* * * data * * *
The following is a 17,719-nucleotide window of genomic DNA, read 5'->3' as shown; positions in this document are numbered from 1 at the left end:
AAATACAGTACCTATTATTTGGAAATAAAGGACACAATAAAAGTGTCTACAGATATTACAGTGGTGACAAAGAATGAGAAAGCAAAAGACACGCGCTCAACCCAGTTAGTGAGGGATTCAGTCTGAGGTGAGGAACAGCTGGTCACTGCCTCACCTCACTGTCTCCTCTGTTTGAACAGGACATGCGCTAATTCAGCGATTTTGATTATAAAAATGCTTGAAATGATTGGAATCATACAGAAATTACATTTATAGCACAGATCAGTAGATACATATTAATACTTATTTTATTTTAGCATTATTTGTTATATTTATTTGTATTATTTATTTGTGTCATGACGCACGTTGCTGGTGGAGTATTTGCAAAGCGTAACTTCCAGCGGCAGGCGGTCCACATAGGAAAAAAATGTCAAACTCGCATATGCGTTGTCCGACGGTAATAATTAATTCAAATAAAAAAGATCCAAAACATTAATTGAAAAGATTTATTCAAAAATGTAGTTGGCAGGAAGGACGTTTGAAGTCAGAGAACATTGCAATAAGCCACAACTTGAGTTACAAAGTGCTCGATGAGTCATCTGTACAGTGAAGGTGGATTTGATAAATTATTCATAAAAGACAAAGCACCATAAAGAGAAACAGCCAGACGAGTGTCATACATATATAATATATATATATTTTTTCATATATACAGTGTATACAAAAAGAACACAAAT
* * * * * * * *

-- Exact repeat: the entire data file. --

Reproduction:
The following is a 17,719-nucleotide window of genomic DNA, read 5'->3' as shown; positions in this document are numbered from 1 at the left end:
AAATACAGTACCTATTATTTGGAAATAAAGGACACAATAAAAGTGTCTACAGATATTACAGTGGTGACAAAGAATGAGAAAGCAAAAGACACGCGCTCAACCCAGTTAGTGAGGGATTCAGTCTGAGGTGAGGAACAGCTGGTCACTGCCTCACCTCACTGTCTCCTCTGTTTGAACAGGACATGCGCTAATTCAGCGATTTTGATTATAAAAATGCTTGAAATGATTGGAATCATACAGAAATTACATTTATAGCACAGATCAGTAGATACATATTAATACTTATTTTATTTTAGCATTATTTGTTATATTTATTTGTATTATTTATTTGTGTCATGACGCACGTTGCTGGTGGAGTATTTGCAAAGCGTAACTTCCAGCGGCAGGCGGTCCACATAGGAAAAAAATGTCAAACTCGCATATGCGTTGTCCGACGGTAATAATTAATTCAAATAAAAAAGATCCAAAACATTAATTGAAAAGATTTATTCAAAAATGTAGTTGGCAGGAAGGACGTTTGAAGTCAGAGAACATTGCAATAAGCCACAACTTGAGTTACAAAGTGCTCGATGAGTCATCTGTACAGTGAAGGTGGATTTGATAAATTATTCATAAAAGACAAAGCACCATAAAGAGAAACAGCCAGACGAGTGTCATACATATATAATATATATATATTTTTTCATATATACAGTGTATACAAAAAGAACACAAAT